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Did I just total my 2009 Sienna in the car port?

I learned over many years that anything you make or do, the first time, is not only the most expensive, but also the most dangerous. The first time a little kid chews gum they are at risk of choking on it. The first time you use a knife to peel an apple you may cut your finger. The first time you ride a bicycle out of the yard, you may fall off. The more times you do it, the more sure you are of what you are doing.

Also, cost of making things drops by magnitudes as production increases by magnitudes. Today, you can buy a ‘toy’ calculator for a dollar or two that has more computing power than a million dollar 1950’s IBM. Of course, the peripherals would still cost a lot, but the power is there.

But, in this case I am going to refer to the mistakes that are made doing something the first time.

Some weeks ago, I used my new floor jack to raise the 2009 Mexican Sienna to change the oil and filter. To make sure I learned to do it right, it took me more than an hour to get it up with jack stands in place. I would do something, then re-read the manual for the jack and for the jack stands.

I would put the jack under the front jack point, and get down on my stomach to make sure it was right. And, that is the way the whole operation went and that I was using the jack and jack stands correctly. It went really well and I was satisfied with the results.

It took me two days to find the tire man at home to swap in the old Cooper tires for the ones I smashed on the curbing pieces. Night before last he showed up and his daughter called me to let me know he was there. I assumed he had been on a binge, which is the normal reason for a Mexican man to disappear for two days. But, there were no signs of it when I went to his shop and had the work done.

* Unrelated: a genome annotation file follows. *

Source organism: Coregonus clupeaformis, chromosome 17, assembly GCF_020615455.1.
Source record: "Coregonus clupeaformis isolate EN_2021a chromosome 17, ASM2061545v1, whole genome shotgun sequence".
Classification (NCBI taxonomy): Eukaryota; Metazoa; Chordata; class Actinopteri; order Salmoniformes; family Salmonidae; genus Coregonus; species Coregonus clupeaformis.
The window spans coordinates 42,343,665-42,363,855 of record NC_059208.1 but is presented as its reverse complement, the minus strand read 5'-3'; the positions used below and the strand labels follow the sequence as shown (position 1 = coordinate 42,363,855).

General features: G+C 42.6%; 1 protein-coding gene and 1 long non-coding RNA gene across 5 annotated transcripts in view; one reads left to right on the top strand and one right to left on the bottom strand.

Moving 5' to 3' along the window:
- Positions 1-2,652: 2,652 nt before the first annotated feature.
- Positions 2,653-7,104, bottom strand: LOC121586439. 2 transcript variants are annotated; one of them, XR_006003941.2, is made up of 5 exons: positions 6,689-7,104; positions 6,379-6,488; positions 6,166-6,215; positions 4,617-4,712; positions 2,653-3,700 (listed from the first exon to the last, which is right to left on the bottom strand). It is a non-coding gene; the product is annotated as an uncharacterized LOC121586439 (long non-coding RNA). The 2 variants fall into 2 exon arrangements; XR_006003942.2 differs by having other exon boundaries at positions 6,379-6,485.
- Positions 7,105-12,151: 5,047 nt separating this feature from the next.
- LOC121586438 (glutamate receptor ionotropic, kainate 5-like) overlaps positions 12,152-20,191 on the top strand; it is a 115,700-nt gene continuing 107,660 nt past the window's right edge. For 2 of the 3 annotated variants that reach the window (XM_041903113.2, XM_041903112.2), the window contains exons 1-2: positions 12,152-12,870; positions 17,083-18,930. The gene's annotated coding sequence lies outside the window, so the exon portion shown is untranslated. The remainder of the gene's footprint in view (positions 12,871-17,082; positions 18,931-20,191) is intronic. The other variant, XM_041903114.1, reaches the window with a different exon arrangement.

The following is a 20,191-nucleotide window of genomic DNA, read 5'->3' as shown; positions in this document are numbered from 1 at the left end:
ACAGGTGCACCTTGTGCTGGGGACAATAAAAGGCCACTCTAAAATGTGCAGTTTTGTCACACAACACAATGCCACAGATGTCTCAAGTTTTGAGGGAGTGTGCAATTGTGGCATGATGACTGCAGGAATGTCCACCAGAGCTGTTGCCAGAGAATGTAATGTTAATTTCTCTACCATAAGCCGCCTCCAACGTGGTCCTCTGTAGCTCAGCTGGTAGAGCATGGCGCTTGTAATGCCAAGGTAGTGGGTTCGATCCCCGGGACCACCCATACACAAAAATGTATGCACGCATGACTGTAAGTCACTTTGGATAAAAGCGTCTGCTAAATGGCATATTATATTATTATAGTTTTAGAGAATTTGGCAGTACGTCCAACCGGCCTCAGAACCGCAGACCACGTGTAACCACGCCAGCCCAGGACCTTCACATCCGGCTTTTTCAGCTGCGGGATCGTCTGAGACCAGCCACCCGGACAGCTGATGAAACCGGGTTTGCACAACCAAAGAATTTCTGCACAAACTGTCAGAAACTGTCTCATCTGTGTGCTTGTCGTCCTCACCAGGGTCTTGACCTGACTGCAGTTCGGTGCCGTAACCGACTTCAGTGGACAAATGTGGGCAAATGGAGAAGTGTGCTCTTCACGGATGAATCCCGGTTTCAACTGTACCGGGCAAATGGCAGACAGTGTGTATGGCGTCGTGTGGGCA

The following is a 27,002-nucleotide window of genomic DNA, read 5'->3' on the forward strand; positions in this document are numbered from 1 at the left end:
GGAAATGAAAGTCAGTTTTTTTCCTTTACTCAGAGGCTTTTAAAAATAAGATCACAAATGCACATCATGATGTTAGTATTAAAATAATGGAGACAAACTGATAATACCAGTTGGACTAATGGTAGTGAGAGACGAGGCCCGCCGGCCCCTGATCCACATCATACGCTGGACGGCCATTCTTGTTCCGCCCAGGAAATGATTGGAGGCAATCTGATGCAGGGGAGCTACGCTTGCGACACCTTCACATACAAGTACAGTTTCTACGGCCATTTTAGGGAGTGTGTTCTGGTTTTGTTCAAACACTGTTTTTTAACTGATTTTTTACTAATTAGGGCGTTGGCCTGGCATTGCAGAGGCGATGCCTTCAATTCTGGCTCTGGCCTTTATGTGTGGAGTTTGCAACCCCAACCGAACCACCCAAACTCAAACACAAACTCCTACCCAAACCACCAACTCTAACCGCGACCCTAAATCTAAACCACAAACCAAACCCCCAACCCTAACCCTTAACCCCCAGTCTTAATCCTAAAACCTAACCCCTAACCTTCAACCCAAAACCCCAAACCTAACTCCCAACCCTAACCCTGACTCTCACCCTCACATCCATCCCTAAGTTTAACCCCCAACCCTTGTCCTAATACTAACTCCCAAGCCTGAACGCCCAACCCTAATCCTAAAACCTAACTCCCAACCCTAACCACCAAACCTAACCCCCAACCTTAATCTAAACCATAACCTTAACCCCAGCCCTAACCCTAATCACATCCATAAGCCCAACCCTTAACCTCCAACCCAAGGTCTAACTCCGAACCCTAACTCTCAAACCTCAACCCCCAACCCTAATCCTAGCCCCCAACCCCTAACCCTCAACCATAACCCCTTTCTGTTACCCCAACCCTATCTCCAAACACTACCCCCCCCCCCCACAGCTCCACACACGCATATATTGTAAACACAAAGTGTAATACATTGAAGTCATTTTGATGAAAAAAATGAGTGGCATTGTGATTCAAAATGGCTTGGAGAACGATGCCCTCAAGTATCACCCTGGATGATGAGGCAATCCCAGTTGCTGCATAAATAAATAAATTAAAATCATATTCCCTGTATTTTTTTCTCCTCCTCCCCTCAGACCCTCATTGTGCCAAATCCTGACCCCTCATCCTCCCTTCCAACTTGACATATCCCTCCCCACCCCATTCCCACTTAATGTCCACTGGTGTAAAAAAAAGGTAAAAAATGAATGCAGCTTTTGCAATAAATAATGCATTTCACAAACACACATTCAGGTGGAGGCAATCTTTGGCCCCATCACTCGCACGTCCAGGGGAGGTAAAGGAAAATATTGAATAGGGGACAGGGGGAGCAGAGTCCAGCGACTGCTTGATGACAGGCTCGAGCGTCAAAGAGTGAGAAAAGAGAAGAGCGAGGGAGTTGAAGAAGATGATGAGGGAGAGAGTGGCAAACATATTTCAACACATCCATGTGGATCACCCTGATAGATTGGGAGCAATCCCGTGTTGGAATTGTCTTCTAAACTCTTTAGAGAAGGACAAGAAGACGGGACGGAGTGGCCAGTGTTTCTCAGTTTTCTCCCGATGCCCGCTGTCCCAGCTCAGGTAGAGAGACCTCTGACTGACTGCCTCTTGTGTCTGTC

Yesterday, I decided to put the one tire/wheel back on using the new jack. I pretty much went through the same rigmarole as before, except operation of the jack stands and jack I felt comfortable with.

I put down a tarp, an old WWII shelter half, which the local military surplus guy in McAllen moans when I tell him I use it for car work. I have had those since around 1962. (But, of course, he also whimpers when he sees what I did to my WWII machete. I filed it until it looks like a large butcher knife…)

I slid the jack under the rear jack point, looked under and moved it until it looked right, then got down on my stomach and moved it around, then jacked it up until it was close to the target. I went through that sequence at least four times, until it was right at the jack point, and visually directly under it, or so I thought.

I jacked it up a ways, then suddenly the car settled back down an inch or two. I thought, “???”.

I got under again, and instantly realized I had put the cup of the jack not on the jack point, but directly behind it. It looked like it was perfectly in place, but it was not. And, something crumpled. Inside the car, the rear fold down seats are about an inch from fully folding into place.

I soon realized this was purely a visual error. I knew exactly what I needed to do and where the jack was supposed to go. The carport is on a hill side, so when I looked under there, I was looking at sunny blue sky, and thought the jack was where it should be, but it wasn’t. So, the unibody behind the jack point was pushed up.